Tokyo Attractions

Places to visit, points of interest and top things to see in Tokyo

7.4 /10
Paying respect to the gods. The pursuit of true happiness. Pitching coins for good luck. These are the main elements that come into place at the Asakusa Shrine and Complex in Tokyo, Japan.

The Asakusa Shrine pays homage to the three men who established the Senso-ji temple nearby. The story says that over a thousand years ago, two brothers, Hinokuma Takenari and Hinokuma Hamanari, were fishing one day when they found a statue of Kannon, the Buddhist goddess of Mercy. The village chief, Haji no Nakatomo, saw this as an important sign and had the Senso-ji temple built. The two brothers converted to Buddhism and spent the rest of their lives advancing this religion. Up to now, these three devoted men are revered and considered as deities themselves. That is why the shrine is also nicknamed Sanja-sama or the shrine of the three gods... read more arrow
7.4 /10
A national treasure ensconced in a picturesque garden and hectares upon hectares of shady trees, the Meiji Jingu Shrine is Tokyo's largest. This shrine is also among the country's most sacred shrines and is one of three Imperial Shrines (or jingu). It is built in the middle of the Yoyogi Park, making it a tranquil oasis amidst the urban sprawl that is Tokyo.

The shrine was built in 1920 to honor the lives of Emperor Meiji and his wife, Empress Shoken. The Emperor Meiji is instrumental in bringing Japan to the forefront as an economic power. He also laid the groundwork for the opening of Japan to the rest of the world. For his accomplishments, the emperor was revered and loved by his people.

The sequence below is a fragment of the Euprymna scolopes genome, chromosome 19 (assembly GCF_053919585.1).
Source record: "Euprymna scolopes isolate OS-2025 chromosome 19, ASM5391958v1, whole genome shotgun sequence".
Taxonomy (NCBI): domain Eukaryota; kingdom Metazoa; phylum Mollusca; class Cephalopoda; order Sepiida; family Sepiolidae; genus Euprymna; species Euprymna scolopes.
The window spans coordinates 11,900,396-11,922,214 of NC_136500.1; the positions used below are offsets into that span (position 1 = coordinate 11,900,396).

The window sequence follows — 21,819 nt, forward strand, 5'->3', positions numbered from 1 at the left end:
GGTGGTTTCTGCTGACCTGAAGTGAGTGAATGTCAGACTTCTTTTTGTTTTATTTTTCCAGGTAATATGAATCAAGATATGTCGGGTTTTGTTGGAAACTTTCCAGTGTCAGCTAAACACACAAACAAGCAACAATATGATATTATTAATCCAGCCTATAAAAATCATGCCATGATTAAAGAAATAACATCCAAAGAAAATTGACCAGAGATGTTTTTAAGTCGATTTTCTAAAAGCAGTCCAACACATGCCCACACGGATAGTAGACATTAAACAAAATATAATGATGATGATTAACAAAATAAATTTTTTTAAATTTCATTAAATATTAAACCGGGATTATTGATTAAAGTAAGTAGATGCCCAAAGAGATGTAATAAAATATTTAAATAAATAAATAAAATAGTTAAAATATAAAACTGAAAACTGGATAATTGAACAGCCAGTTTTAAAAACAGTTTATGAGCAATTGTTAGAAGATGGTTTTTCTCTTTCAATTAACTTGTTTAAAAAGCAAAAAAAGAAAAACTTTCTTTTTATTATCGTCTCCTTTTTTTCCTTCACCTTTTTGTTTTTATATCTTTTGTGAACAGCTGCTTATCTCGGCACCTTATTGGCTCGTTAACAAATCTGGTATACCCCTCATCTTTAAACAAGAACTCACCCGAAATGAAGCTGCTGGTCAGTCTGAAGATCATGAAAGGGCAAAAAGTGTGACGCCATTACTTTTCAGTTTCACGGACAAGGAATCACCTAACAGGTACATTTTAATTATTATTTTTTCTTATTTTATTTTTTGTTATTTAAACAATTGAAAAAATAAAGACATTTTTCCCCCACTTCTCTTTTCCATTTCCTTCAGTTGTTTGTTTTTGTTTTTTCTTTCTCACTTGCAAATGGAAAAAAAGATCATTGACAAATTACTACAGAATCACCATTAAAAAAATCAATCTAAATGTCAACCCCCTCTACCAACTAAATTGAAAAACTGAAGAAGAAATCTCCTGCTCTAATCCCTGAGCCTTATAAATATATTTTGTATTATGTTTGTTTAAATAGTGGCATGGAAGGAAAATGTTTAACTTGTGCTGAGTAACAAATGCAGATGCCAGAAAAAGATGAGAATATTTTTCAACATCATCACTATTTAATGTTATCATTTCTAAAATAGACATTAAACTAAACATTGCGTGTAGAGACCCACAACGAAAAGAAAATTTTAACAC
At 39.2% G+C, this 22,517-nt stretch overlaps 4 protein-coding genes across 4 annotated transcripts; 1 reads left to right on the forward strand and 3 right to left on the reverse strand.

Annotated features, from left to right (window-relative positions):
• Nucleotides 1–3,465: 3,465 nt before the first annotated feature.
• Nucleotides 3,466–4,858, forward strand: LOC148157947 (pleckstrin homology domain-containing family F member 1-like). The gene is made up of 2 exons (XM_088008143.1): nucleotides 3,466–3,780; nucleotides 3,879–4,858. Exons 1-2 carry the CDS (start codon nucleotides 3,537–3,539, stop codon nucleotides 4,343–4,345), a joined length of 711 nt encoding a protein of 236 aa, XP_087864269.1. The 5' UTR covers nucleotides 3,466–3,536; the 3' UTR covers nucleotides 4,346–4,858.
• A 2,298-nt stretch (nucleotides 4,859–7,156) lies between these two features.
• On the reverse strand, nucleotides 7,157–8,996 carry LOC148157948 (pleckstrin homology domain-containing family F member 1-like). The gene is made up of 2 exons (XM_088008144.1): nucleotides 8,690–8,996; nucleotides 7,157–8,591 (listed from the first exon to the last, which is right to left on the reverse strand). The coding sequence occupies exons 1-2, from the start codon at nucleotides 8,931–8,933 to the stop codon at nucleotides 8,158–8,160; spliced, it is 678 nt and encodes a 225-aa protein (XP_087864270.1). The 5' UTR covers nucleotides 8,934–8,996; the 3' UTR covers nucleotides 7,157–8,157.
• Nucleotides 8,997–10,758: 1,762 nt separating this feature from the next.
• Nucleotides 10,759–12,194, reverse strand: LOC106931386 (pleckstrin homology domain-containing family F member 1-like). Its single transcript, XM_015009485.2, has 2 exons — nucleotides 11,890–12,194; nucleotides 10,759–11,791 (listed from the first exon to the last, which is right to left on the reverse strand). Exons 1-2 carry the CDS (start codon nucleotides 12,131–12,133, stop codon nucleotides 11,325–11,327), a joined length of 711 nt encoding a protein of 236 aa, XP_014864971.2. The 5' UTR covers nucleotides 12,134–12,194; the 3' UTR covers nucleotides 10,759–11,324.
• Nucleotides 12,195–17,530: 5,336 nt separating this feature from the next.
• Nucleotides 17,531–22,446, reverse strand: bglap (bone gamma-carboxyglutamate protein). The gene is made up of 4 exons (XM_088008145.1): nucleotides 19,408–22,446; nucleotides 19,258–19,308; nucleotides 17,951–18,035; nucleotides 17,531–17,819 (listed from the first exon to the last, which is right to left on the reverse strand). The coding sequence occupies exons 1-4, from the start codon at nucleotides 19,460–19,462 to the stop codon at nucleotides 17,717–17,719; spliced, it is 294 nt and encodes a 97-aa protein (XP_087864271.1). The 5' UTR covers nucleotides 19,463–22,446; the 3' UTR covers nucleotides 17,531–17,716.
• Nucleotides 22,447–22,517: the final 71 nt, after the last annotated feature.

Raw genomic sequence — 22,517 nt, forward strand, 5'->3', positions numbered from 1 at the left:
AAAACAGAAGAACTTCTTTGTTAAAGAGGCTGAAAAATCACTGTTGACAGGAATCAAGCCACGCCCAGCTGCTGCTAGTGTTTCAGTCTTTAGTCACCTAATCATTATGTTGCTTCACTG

The Meiji Jingu is a testament to the beauty and grace of Japanese shrine architecture. Its simple yet elegant lines and muted colors offer a startling yet fascinating contrast to the modern buildings of the Tokyo skyline... read more arrow
7.3 /10
Museums and cherry trees galore! These are what await you at Ueno Park. It offers a veritable smorgasbord of visual delights – art, architecture, nature – all rolled into one.

Ueno Park is a large park found at the Ueno section of Taito-ku in Tokyo. The park's official name is Ueno Onshi Koen, which means "Ueno Imperial Gift Park". An appropriate name, as this was established by an imperial land grant from the Emperor Taisho. It officially opened in 1873 and is Tokyo's first public park.

At this park, you get to feast your eyes on the extensive collections housed at the Orient Museum, the Tokyo National Museum, the Tokyo National Science Museum, the Shitamachi Museum, and the National Museum of Western Art. Whew! That is quite a collection!

These museums offer some of the best collections of Japanese art and culture in Tokyo... read more arrow
7.3 /10
The Tokyo Tower is Japan's answer to the Eiffel Tower in Paris. It soars above the Tokyo metropolis, a symbol of Japan's reemergence as a major economic power after the devastation of World War II. At night, the tower casts a bright glow that beckons and invites, making it one of Japan's most popular tourist attractions.

The Tokyo Tower is located at Minato-ku, Tokyo and serves two purposes – landmark and broadcasting antenna. Thus, it is painted white and international orange, in compliance to aviation safety regulations. It is a candid copy of the Eiffel Tower, but at 333 meters, the Tokyo Tower is higher than its European counterpart. It also makes it the highest self-supporting iron tower in the world. However, it is lighter, weighing only around 4,000 tons. The advances in steel manufacturing have made it some 3,000 tons lighter than the Eiffel Tower... read more arrow

* Regular pre-pandemic touristic activity level.

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